Skin Care and Aging: Dry Skin
As we age, there are a number of changes in our skin. One of these changes is dry skin. According to the National Institutes of Health, approximately 85 percent of older people develop what is called "winter itch" which is dry, itchy skin caused by overheated, dry air indoors.
Other reasons for dry skin include:
Damage from years of sun exposure
As you age, the number of sweat and oil glands in your skin decrease.
Natural oils, which help to keep our skin soft and moisturized, are washed away by overuse of soap, antiperspirants and perfumes.
Not drinking enough fluids
Health reasons - kidney disease and diabetes can cause itching, some medications may cause itching
Dry skin feels rough and scaly and is most commonly found on your lower legs, elbows and lower arms. The constant itchy feeling may interrupt your sleep and make you feel irritable. Because skin also thins, you may bleed more easily when you scratch your skin, which can lead to infections.
Using Moisturizing Products
There are many different products on the market to help improve dry skin and to lessen the itchy feeling. It can be confusing to know which one to choose. There are three main types of over-the-counter products:
Ointments - these are made from oils and stay on your skin longer and are not as easily absorbed by your skin than other products. Some people do not like using ointments because of the greasy feel.
Creams - these are also oil based but are less oily than ointments
Lotions - these are water based and are absorbed into your skin quicker than ointments or creams
Lotions will help provide instant relief but this relief is usually lasts only a short period of time and must be continually reapplied in order to have any lasting effect. Creams and ointments, while they are not as easily absorbed, will provide more long-term relief. Be sure to use lotions, creams or ointments every day.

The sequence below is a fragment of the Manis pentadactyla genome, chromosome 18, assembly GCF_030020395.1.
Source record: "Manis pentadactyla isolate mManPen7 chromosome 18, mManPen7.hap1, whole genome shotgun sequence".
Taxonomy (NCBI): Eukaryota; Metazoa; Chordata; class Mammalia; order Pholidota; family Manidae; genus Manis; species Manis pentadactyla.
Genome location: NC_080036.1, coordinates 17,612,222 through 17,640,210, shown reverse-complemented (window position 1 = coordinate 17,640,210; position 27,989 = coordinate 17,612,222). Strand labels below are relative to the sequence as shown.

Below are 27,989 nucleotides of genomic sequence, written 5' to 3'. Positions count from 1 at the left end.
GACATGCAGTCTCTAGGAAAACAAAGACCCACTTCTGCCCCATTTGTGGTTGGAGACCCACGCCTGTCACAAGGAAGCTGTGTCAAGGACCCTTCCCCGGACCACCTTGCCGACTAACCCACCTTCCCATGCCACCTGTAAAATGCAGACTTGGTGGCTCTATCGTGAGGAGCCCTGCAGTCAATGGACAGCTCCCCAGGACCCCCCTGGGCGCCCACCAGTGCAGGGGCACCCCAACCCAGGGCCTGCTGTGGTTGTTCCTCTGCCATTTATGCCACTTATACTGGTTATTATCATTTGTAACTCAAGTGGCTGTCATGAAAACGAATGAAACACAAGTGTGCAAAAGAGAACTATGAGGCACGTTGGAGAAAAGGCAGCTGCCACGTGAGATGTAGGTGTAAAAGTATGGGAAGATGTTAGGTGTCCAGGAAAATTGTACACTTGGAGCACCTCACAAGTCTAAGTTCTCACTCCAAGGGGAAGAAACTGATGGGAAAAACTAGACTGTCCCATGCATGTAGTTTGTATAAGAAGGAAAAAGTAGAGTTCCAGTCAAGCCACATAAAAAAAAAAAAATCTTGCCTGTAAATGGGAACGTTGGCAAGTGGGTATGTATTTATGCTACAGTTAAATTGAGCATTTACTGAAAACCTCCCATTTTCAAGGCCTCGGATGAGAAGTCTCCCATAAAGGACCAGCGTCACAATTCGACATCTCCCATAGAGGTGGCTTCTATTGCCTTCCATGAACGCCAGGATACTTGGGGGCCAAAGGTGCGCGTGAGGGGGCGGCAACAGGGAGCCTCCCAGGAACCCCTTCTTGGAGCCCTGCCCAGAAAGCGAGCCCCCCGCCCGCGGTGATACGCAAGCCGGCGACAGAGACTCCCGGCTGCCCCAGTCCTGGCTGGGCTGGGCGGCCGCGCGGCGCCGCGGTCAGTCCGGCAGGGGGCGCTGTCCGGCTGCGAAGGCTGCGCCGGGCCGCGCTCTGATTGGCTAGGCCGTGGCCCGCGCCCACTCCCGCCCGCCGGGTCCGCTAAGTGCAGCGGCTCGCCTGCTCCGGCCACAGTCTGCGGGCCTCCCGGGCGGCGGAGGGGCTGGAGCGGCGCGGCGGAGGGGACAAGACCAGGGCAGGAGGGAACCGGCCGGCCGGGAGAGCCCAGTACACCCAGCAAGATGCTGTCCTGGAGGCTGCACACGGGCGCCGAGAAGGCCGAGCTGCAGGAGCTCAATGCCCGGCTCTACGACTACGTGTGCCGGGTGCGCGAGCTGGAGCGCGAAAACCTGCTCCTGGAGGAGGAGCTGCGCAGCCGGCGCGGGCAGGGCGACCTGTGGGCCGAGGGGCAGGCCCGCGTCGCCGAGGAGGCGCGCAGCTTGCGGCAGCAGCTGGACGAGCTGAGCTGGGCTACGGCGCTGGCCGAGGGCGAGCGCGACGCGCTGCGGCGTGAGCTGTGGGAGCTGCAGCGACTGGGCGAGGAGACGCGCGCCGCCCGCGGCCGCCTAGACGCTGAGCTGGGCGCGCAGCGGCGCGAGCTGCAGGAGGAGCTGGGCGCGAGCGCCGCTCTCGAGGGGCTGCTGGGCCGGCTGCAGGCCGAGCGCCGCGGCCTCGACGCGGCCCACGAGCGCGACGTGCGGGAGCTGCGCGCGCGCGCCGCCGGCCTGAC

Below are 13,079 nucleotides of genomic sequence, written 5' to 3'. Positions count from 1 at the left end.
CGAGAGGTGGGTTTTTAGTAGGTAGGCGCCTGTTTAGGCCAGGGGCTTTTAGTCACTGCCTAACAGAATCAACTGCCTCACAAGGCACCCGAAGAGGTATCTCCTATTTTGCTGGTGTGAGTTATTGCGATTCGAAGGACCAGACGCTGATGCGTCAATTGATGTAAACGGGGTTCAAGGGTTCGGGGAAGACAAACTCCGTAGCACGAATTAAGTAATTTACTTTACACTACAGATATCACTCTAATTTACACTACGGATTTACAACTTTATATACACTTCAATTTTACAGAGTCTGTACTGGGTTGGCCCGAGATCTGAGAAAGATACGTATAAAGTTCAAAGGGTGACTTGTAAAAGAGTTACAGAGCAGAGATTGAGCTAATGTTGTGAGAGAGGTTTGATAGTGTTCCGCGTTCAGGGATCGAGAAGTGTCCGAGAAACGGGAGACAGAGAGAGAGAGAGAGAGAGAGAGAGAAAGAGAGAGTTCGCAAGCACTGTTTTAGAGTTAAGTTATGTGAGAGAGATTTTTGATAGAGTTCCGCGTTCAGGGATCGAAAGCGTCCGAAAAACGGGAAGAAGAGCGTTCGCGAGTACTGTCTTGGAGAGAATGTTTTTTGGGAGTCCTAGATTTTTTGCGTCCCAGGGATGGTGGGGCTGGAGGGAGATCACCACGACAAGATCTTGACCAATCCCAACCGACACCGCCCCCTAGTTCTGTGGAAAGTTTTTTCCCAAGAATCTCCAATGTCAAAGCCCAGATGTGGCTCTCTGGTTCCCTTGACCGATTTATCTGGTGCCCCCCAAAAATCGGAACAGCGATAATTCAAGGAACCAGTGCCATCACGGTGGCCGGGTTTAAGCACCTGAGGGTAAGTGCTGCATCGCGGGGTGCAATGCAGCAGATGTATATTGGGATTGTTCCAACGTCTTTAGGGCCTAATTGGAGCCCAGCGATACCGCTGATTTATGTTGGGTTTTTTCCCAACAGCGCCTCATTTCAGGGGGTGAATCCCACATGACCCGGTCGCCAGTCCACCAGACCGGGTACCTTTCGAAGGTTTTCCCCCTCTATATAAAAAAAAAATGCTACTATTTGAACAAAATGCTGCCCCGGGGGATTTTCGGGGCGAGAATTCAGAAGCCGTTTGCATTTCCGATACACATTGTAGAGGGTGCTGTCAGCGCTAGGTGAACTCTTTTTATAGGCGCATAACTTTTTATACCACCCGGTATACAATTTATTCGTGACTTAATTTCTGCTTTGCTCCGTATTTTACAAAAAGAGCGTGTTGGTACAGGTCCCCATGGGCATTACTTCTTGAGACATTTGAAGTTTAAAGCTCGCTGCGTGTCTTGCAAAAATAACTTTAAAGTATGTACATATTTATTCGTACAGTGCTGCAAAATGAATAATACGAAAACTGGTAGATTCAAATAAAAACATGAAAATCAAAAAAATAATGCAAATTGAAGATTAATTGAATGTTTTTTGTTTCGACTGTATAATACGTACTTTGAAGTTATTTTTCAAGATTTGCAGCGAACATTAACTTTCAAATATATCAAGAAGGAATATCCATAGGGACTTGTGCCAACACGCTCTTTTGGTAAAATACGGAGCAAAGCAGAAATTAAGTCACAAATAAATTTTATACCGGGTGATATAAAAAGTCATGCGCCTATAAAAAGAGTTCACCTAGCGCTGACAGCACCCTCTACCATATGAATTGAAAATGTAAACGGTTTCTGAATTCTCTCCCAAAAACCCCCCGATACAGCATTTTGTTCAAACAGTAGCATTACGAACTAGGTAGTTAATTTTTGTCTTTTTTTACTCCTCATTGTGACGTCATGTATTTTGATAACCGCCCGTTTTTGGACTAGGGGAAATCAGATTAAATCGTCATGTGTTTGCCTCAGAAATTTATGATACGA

Tips for Managing Dry Skin
Overuse of soaps, deodorants and perfumes can aggravate dry skin because they rid the skin of natural oils. Use a mild soap or a moisturizing body wash and limit the use of perfume or cologne.
Take fewer showers or baths and use warm water. Hot water more easily removes natural oils from your skin.
Apply lotions, creams or ointments immediately after bathing, when the skin is skin moist.
Avoid over-exposure to the sun, use sunblock, wear long sleeve, light clothing and use a wide-brimmed hat.
You may find that using a humidifier during the winter months when your heater is running helps to decrease the dryness and itchiness.
Practice relaxation techniques as stress can increase dryness and itchiness.
Avoid smoking or second hand smoke.
If, no matter what you do, the dryness and itchiness continues and interferes with your sleep or increases irritability, see your doctor. He may want to check for kidney disease or diabetes and may have additional resources to help reduce your dry skin and itchiness.
"Aging and Skin Care," 2009, Staff Writer, Cleveland Clinic
"Skin Care and Aging," Updated 2011, March, Staff Writer, National Institute on Aging, National Institutes of Health, U.S. Department of Health and Human Services
"Skin Diseases," 2005, Aug 29, Staff Writer, The AGS Foundation for Health in Aging
"Treating Aging Skin," 2009, Staff Writer, Cleveland Clinic